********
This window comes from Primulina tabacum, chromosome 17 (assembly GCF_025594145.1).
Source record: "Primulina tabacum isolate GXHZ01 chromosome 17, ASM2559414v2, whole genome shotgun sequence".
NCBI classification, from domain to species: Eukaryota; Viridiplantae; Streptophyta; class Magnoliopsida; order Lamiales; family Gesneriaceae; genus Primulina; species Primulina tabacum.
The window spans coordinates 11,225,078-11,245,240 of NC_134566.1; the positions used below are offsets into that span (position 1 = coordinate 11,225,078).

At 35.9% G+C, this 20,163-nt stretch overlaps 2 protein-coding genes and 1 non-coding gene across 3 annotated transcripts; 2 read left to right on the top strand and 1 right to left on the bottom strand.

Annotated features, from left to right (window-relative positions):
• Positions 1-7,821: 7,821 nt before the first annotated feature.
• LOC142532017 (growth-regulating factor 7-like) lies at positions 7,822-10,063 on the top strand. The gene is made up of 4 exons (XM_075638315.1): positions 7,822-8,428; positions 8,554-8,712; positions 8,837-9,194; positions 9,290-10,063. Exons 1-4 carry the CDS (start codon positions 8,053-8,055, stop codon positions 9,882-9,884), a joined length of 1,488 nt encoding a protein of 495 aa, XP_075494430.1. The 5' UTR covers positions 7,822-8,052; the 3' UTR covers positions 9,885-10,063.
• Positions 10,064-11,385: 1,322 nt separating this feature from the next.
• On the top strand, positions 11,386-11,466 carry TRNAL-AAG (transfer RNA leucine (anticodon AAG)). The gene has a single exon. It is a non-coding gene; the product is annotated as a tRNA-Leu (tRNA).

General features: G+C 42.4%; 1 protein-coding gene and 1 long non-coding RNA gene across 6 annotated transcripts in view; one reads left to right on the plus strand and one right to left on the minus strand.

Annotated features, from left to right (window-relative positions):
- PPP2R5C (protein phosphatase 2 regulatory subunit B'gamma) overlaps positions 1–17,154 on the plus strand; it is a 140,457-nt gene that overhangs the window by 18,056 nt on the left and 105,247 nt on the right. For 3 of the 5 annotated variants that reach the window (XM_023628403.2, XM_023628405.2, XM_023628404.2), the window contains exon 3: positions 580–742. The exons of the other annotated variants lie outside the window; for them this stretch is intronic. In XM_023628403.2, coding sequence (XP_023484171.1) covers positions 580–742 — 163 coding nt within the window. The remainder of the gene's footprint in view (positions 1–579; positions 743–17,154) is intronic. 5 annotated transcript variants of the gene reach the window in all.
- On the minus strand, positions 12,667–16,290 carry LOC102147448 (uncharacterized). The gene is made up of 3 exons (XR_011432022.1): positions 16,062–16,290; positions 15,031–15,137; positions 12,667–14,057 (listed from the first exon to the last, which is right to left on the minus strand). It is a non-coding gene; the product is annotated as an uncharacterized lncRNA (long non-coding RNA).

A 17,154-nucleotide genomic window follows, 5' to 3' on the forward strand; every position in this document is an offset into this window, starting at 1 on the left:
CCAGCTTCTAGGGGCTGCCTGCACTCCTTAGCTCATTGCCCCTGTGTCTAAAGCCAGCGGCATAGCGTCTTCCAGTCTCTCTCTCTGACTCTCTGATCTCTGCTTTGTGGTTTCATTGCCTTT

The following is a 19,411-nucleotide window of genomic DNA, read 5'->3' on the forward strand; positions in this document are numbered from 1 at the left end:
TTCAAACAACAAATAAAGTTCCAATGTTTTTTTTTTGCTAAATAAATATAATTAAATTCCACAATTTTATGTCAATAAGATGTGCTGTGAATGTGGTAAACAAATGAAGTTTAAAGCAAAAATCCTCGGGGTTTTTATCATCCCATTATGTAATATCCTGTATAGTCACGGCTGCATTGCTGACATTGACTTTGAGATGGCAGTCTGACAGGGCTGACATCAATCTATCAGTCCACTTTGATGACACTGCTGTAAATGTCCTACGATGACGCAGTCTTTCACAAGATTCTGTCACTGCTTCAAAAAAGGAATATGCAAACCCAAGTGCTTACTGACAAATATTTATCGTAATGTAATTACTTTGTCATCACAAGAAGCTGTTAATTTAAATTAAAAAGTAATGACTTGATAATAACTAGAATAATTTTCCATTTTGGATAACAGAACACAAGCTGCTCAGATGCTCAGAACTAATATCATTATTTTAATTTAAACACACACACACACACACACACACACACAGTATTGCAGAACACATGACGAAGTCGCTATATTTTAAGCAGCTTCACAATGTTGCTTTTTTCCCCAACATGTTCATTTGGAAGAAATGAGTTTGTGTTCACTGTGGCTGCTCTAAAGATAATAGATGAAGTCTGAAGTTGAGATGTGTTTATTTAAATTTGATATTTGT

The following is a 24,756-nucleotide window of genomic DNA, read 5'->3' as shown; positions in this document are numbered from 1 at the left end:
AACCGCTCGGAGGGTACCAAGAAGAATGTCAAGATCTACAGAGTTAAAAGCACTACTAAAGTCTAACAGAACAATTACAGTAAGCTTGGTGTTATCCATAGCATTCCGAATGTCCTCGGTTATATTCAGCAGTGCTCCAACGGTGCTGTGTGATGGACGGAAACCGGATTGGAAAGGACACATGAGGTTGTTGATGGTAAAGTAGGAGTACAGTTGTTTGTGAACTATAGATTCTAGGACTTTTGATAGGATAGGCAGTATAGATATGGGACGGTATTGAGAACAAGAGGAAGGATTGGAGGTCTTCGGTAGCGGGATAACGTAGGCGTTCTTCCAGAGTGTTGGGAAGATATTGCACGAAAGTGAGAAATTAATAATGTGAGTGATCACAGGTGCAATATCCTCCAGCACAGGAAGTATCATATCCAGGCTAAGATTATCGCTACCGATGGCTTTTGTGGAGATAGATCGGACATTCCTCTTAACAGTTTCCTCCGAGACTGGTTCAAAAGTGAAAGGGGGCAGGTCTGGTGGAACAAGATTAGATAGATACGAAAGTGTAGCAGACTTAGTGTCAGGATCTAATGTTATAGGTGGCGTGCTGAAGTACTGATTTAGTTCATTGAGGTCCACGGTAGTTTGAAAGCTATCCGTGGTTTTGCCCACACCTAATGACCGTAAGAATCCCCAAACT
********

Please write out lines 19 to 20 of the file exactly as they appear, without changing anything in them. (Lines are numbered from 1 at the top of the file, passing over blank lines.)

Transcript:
The following is a 24,756-nucleotide window of genomic DNA, read 5'->3' as shown; positions in this document are numbered from 1 at the left end:
AACCGCTCGGAGGGTACCAAGAAGAATGTCAAGATCTACAGAGTTAAAAGCACTACTAAAGTCTAACAGAACAATTACAGTAAGCTTGGTGTTATCCATAGCATTCCGAATGTCCTCGGTTATATTCAGCAGTGCTCCAACGGTGCTGTGTGATGGACGGAAACCGGATTGGAAAGGACACATGAGGTTGTTGATGGTAAAGTAGGAGTACAGTTGTTTGTGAACTATAGATTCTAGGACTTTTGATAGGATAGGCAGTATAGATATGGGACGGTATTGAGAACAAGAGGAAGGATTGGAGGTCTTCGGTAGCGGGATAACGTAGGCGTTCTTCCAGAGTGTTGGGAAGATATTGCACGAAAGTGAGAAATTAATAATGTGAGTGATCACAGGTGCAATATCCTCCAGCACAGGAAGTATCATATCCAGGCTAAGATTATCGCTACCGATGGCTTTTGTGGAGATAGATCGGACATTCCTCTTAACAGTTTCCTCCGAGACTGGTTCAAAAGTGAAAGGGGGCAGGTCTGGTGGAACAAGATTAGATAGATACGAAAGTGTAGCAGACTTAGTGTCAGGATCTAATGTTATAGGTGGCGTGCTGAAGTACTGATTTAGTTCATTGAGGTCCACGGTAGTTTGAAAGCTATCCGTGGTTTTGCCCACACCTAATGACCGTAAGAATCCCCAAACT